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Faculty Guide: AI and ChatGPT

General Approach

As educators, we can either work with or work against Artificial Intelligence.  Peer-reviewed research so far is limited, but it is possible to craft assignments to utilize AI as a helpful tool. 

The library is prepared to help craft such assignments.  Contact your department's librarian to talk about possibilities.

Assignment Tips

  1. Integrate writing throughout the course rather than just at the end.
  2. Make sure syllabus allows adequate time for the assignment to be completed.  Students often resort to ChatGPT when they feel a time crunch.
  3. Use scaffolding liberally:
    • Submit a proposal (topic idea with rationale and 2-5 initial verified sources)
    • Submit working outline
    • Submit rough draft
    • Submit final paper
    • Include a final reflection on what was learned through the assignment
  4. Have students keep a research diary showing how their thesis idea changed, research strategies, what sources they found out later that they needed, what was difficult, and what was surprising about the research itself.
  5. Make the assignment interesting enough that students will not feel such need to rely on a ChatGPT box.
    • Personalize it.
      Instead of writing strictly on a topic like "Should households be allowed to direct their school taxes to private schools?", ask students to include how their position would affect their demographic as a first generation student, as an international student, as a member of a certain ethic group, etc.
    • Localize it.
      General: How does reapportionment affect voting?
      Local: How would reapportionment affect voting in Texas?
  6. Require students to consult with a librarian at the library research desk.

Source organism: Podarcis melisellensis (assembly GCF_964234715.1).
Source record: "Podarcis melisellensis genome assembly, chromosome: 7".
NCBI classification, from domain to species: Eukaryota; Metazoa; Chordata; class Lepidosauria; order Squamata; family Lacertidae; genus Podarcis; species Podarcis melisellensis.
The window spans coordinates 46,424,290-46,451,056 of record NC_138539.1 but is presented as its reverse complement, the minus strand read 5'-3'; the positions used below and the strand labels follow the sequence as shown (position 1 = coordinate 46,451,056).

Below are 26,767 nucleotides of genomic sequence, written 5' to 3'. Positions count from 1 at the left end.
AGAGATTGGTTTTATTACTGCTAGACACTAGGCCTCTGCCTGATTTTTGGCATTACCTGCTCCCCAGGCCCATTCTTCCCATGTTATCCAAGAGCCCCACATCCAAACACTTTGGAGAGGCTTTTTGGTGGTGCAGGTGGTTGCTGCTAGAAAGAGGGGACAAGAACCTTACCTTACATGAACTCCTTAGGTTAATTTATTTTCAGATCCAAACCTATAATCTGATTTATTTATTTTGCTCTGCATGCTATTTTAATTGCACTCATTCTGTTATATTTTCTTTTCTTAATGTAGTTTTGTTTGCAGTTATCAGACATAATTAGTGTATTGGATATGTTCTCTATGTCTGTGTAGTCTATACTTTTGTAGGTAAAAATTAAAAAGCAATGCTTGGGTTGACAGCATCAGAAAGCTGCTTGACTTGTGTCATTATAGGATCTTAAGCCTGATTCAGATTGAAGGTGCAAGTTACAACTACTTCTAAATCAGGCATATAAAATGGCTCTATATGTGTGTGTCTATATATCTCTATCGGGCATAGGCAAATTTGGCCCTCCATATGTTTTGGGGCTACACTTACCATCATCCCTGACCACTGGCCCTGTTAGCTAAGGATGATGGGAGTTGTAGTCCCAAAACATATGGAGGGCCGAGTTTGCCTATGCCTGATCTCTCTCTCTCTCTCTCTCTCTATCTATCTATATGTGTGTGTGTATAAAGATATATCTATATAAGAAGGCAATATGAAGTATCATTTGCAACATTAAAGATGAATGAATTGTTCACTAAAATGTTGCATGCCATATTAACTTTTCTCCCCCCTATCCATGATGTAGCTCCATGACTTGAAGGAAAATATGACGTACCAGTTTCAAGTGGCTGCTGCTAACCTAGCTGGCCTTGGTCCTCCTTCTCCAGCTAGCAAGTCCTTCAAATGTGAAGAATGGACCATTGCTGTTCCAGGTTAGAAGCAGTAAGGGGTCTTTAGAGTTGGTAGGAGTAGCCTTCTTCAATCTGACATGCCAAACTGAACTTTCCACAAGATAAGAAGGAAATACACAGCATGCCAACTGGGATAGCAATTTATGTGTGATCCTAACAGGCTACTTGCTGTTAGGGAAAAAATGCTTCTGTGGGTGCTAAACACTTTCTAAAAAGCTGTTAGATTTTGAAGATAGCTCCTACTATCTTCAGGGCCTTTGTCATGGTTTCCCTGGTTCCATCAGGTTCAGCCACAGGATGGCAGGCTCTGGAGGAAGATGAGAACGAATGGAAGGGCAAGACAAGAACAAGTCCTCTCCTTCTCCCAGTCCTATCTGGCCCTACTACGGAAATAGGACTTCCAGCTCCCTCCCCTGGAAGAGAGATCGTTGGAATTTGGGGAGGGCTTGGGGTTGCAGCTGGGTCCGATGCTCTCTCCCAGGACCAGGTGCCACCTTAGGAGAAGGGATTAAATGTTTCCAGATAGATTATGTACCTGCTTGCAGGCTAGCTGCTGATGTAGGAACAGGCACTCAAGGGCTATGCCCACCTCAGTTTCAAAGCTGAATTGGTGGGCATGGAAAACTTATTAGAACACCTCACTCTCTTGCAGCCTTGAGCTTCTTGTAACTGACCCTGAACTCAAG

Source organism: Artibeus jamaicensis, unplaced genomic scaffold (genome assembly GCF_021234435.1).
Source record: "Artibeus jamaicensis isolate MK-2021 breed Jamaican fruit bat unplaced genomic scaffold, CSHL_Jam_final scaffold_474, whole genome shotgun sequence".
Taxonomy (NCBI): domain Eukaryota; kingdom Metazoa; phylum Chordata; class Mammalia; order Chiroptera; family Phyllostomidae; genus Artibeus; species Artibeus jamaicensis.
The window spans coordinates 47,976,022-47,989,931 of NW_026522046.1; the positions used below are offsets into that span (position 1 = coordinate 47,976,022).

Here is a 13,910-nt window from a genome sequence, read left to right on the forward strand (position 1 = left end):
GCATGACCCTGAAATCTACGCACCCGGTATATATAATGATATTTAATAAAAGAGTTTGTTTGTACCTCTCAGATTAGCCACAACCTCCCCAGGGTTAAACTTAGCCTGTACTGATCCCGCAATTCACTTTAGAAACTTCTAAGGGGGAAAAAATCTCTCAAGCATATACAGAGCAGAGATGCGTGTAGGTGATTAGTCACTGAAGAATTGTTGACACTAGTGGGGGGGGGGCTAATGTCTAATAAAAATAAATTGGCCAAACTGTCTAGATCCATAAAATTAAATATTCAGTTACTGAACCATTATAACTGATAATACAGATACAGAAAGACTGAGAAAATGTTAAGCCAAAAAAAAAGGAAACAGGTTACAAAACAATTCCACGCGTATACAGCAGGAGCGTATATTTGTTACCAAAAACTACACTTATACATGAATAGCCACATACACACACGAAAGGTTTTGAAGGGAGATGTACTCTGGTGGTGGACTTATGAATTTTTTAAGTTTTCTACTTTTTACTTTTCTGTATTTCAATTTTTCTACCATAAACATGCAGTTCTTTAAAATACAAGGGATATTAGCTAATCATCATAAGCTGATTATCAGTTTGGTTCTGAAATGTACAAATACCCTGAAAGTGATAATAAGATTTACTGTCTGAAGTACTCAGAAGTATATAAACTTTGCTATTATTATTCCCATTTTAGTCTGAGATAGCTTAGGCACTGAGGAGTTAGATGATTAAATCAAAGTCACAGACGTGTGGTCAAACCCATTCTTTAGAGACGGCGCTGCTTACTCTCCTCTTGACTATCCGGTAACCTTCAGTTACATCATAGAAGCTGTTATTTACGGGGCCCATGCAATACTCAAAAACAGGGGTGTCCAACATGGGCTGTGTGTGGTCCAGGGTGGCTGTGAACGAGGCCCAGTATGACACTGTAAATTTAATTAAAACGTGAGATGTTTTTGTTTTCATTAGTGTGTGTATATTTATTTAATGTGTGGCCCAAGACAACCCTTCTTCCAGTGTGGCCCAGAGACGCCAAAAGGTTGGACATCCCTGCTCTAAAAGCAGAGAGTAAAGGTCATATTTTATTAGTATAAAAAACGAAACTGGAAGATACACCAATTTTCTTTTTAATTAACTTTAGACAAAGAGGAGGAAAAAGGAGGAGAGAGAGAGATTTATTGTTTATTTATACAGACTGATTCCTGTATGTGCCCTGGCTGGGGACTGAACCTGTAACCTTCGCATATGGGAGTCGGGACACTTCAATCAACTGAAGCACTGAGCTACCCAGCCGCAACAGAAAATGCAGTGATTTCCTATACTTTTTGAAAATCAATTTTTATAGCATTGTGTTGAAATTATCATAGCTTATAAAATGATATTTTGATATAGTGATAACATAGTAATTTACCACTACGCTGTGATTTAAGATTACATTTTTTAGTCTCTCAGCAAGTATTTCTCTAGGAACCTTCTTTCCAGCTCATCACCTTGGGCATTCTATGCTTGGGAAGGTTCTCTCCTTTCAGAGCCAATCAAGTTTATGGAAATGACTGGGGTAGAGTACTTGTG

More:  A ChatGPT Cheat Sheet, ACU Adams Center

Different Assignment Types

  • Create an Infographic.

It can be surprisingly hard to condense a big topic into something that can be read at a glance.  Requires finding data and citing, making judgements about importance, summarizing succinctly, persuasive storytelling, and design skills.

  • Create a video.
  • Create an annotated bibliography.

Annotations should go beyond merely summarizing to indicate how the source would contribute to the overall argument.

  • Give a presentation in class.
  • Hold a debate

Debates have flexible time limits and require real time responses, a good way of encouraging deeper understanding.

Sample Assignment Prompts

Alex Gil (Yale) Introduction to Digital Humanities: Computational Approaches to Culture

The final paper for this class may be the strangest final paper you have submitted for a grade in your whole life. You won’t be writing this one alone. You won’t be writing it with another person either, not directly in any case. You also won’t even be writing the first draft. No, AI will do that. The way this works is simple: pick a topic related to your current research. Using GPT3, or GPT4 (if it’s out already) you will have the machine write the first pass. Your job is to correct and edit the work to bring it up to your standards. You will submit the original AI draft, and your final version.